Yesterday (14 March) the annual Veterans’ Mental Health Conference (VMHC) took place in London, highlighting the key issues in military mental health.
— King’s Centre for Military Health Research (@kcmhr) March 14, 2019
The annual VMHC, held by the King’s Centre for Military Health Research (KCMHR), took place in London yesterday. The conference brings academics, mental health practitioners, charities and researches together to support veterans with mental health needs.
Attendees of the event come together to discuss the key issues in military mental health today, what has been done, and what still needs to be done.
This year’s key themes were evidence, innovation and practice.
The conference was opened by Minister for Defence People and Veterans, Tobias Ellwood. The MP highlighted society’s changing attitude towards mental health and the need for equality in how physical and mental health are considered.
Prince Harry was also in attendance. The Duke of Sussex has done extensive work in the area of mental health through the Royal Foundation’s Heads Together project.
While at the event, Prince Harry highlighted the need for a multi-agency approach to mental health support in the UK.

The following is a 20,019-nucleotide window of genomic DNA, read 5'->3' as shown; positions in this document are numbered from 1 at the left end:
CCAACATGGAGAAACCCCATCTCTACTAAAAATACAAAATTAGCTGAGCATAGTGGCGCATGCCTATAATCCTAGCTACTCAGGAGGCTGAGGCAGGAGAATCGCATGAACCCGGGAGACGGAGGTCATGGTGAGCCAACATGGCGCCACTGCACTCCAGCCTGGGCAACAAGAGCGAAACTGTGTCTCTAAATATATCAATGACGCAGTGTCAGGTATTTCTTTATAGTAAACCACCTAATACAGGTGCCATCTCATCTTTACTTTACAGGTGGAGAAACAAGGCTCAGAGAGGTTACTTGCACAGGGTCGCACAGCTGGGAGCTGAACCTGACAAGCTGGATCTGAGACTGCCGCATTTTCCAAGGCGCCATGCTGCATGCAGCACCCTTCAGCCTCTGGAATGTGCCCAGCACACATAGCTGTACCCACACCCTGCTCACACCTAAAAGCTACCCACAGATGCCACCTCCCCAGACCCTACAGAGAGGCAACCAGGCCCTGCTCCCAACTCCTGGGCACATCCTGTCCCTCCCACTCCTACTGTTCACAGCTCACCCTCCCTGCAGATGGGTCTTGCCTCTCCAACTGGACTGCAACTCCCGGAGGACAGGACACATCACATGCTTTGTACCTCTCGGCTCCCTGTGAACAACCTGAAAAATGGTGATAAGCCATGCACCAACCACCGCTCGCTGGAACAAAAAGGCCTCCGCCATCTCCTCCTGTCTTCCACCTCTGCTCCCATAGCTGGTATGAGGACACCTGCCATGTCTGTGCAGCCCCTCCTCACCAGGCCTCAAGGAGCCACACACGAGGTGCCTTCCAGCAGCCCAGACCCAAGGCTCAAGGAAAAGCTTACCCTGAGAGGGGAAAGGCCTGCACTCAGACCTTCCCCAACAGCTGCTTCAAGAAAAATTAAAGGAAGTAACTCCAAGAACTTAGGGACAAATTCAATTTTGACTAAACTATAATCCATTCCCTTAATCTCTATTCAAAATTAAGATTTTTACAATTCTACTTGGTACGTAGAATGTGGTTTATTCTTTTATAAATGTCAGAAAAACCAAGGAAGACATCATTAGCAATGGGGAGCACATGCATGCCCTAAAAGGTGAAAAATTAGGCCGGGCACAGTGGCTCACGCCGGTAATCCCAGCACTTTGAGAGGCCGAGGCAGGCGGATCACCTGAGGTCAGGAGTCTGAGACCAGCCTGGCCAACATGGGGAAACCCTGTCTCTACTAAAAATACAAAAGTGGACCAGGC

Honoured to give the opening address the Kings College Annual Vets Mental Health Conf in the presence of Prince Harry.
Attitudes to mental health are changing – as is support – but much still to be done. #vmhc2019 pic.twitter.com/LluFd2ofwu
— Tobias Ellwood MP (@Tobias_Ellwood) March 14, 2019
King’s Centre for Military Health Research
The conference is hosted by the KCMHR, the leading civilian UK centre of excellence for military health research.
The centre’s research contributes to domestic policy on military personnel including veterans.
Based at King’s College London, veterans’ mental health is an area the centre researches and supports with hopes to improve mental health services in the UK.
Charities, researchers and academics hosted sessions at the conference, some reflecting on the progress that has been made in the area of veterans’ mental health.
A review of recent research was presented alongside evidence of the long-term impact of military service on mental health.
The way the media views veterans’ mental health, why veterans turn to alcohol and why it is difficult to spot problems during service were discussed.
Combat Stress also celebrated 100 years of the charity.
In keeping with the day’s theme, innovation and what needs to be put into practice were popular topics.
The need for a multi-agency, collaborative approach for successful change was highlighted multiple times throughout the day.
Dr Jonathan Leach highlighted what is new in practice and what more needs to be done to help veterans from the perspective of the NHS. Currently, there are three specific programmes from the NHS to help veterans with mental health problems.
Innovations in the approach to empower veterans to seek help and the treatment of PTSD were also presented.
It is estimated that one in five ex-military personnel will suffer with mental ill health. Each year the VMHC highlights the need for more research, better support and a better provision of services to help more veterans.
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